|Year : 2013 | Volume
| Issue : 5 | Page : 489-499
The anaesthesia gas supply system
Sabyasachi Das, Subhrajyoti Chattopadhyay, Payel Bose
Department of Anaesthesiology, North Bengal Medical College, Darjeeling, West Bengal, India
|Date of Web Publication||22-Oct-2013|
Department of Anaesthesiology, North Bengal Medical College, Sushruta Nagar, Darjeeling - 734 012, West Bengal
Source of Support: None, Conflict of Interest: None
The anaesthesia gas supply system is designed to provide a safe, cost-effective and convenient system for the delivery of medical gases at the point of-use. The doctrine of the anaesthesia gas supply system is based on four essential principles: Identity, continuity, adequacy and quality. Knowledge about gas supply system is an integral component of safe anaesthetic practice. Mishaps involving the malfunction or misuse of medical gas supply to operating theatres have cost many lives. The medical gases used in anaesthesia and intensive care are oxygen, nitrous oxide, medical air, entonox, carbon dioxide and heliox. Oxygen is one of the most widely used gases for life-support and respiratory therapy besides anaesthetic procedures. In this article, an effort is made to describe the production, storage and delivery of anaesthetic gases. The design of anaesthesia equipment must take into account the local conditions such as climate, demand and power supply. The operational policy of the gas supply system should have a backup plan to cater to the emergency need of the hospital, in the event of the loss of the primary source of supply.
Keywords: Cylinders, manifolds, medical gases, pipelines, vacuum-insulated evaporators
|How to cite this article:|
Das S, Chattopadhyay S, Bose P. The anaesthesia gas supply system. Indian J Anaesth 2013;57:489-99
| Introduction|| |
Anaesthesia gas production, storage and delivery are a composite system.
Blueprint of such a system must assure that gas delivery is safe, appropriate and economical.  The medical gases commonly used for anaesthesia and critical care are oxygen, nitrous oxide, medical air, entonox, carbon dioxide and heliox. By definition, a gas is a substance that remains only in gaseous state under pressure and any amount of pressure rise cannot liquefy it so long it is above its critical temperature. On the other hand, substances that co-exist both in liquid and gaseous state under pressure are precisely defined as "vapours" in the true sense, as it is possible to liquefy them under adequate pressure below their critical temperature.  For the sake of simplicity, both gases and vapours will be described as anaesthesia gases in this article. Medical vacuum, although not a gas, is an integral part of the medical gas supply system and will be discussed in brief. Medical gases such as oxygen and air can be supplied in bulk and others such as nitrous oxide, medical air and entonox can be supplied from the cylinder manifolds. These gases are then delivered through pipelines to the wall outlets. Medical gases can also be provided directly from the portable cylinders.
| Learning Objectives|| |
At the end of studying this article, readers will be able to describe the following:
- The principles related to production, storage and delivery of anaesthetic gases,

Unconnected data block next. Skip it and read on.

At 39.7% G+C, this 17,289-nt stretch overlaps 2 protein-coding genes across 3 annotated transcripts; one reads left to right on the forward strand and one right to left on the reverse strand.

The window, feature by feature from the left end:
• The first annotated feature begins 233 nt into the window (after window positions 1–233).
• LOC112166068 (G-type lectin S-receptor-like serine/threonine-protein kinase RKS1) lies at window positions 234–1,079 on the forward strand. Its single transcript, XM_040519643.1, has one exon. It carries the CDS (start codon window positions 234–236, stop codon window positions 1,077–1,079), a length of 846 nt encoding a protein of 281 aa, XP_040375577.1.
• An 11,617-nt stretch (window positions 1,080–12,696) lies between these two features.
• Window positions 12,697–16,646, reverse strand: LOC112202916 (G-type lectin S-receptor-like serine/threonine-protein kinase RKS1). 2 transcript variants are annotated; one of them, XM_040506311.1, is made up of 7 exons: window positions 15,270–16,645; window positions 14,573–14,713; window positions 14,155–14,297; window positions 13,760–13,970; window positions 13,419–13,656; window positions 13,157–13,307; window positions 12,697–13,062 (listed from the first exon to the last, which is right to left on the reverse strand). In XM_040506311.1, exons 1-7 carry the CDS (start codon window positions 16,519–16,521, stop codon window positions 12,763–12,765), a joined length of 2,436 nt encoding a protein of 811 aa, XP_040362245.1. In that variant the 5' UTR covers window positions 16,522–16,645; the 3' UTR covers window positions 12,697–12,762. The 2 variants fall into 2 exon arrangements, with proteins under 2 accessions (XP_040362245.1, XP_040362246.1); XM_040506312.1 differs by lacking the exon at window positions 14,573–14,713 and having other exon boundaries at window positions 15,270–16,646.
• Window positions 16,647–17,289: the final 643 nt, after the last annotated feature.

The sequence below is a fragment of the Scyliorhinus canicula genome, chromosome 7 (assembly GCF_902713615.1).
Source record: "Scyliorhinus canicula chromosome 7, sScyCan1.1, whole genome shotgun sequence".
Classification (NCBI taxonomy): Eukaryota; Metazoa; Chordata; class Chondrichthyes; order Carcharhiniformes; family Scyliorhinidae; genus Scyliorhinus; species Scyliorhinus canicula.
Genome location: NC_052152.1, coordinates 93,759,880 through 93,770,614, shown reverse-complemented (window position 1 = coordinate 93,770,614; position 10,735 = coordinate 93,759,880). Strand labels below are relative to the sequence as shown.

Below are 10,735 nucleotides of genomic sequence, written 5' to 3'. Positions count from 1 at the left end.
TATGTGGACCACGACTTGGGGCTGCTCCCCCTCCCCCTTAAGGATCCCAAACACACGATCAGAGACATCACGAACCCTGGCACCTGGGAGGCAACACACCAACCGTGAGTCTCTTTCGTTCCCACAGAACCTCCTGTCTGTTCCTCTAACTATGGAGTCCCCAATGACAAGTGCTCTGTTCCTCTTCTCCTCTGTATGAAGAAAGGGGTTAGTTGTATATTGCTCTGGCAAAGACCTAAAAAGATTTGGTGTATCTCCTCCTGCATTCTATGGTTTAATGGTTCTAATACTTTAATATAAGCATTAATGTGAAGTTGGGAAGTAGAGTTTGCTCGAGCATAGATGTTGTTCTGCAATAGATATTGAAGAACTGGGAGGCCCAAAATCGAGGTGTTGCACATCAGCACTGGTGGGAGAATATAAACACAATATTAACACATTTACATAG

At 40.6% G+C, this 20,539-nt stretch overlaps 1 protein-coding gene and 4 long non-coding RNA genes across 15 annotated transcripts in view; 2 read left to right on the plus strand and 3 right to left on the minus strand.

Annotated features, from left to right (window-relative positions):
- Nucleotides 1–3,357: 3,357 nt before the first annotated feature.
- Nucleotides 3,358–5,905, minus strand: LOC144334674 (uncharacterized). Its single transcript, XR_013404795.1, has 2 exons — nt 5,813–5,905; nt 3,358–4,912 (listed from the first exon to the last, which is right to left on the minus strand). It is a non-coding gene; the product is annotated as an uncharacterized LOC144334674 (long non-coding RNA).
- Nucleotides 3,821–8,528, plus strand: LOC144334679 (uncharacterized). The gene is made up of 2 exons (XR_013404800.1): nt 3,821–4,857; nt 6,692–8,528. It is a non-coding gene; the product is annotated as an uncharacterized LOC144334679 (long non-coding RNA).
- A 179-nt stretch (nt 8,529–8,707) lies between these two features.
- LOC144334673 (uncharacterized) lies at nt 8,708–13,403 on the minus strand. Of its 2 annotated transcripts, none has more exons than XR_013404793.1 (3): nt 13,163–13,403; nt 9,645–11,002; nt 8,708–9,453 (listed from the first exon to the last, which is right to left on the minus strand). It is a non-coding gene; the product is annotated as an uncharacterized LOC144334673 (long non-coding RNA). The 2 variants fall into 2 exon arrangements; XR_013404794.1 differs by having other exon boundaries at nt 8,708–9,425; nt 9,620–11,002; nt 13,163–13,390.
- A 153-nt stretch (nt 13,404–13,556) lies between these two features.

- The matters related to safety concerns while dealing with anaesthetic gases,
- Function of commonly used anaesthesia gas supply system and
- Answers to the questions frequently asked in the postgraduate examinations.
| Oxygen|| |
The process for separating atmospheric oxygen by distillation consists of two main phases, liquefaction of air and fractional distillation of the liquid air into its components. Liquefaction of air was first achieved by Hampson and von Linde (1895).  Air is compressed, cooled to ambient temperature and passed via a heat-exchanger to an expansion valve and changer. Joule-Thomson cooling occurs on expansion of gas and the cooled gas passes back through the heat-exchanger cooling the compressed gas flowing to the expansion chamber.
The method commonly employed for commercial production of large volume of oxygen is fractional distillation of air. Then, it is supplied to the site as a pale blue liquid oxygen cooled to −183.1°C at 1 bar absolute pressure, which is either delivered as a cryogenic liquid system (CLS) or in smaller units as liquid cylinder installation. Alternatives to cylinder supply for small scale use are oxygen concentrators or chemical reactions such as oxygen candles (sodium chlorate and iron powder) used in submarines and in overhead emergency oxygen supplies as aircraft. 
Fractional distillation of air involves cooling and compressing air into a liquid and separating it into its main component gases; oxygen, nitrogen and argon. Air is first filtered; impurities are removed and then cooled to −200°C. Carbon dioxide freezes at −79°C and so, is discarded at this point, but oxygen only liquefies at −183°C. At −200°C, liquid air (now free of carbon dioxide) is passed into the bottom of the fractioning column which is warmer at the bottom (−185°C) than the top (−195°C). Liquefied nitrogen (nitrogen liquefies at −195°C) boils and returns to its gaseous form and exits through the top of the column leaving liquid oxygen and argon. Both have similar boiling points and therefore require another fractioning column in order to produce pure oxygen.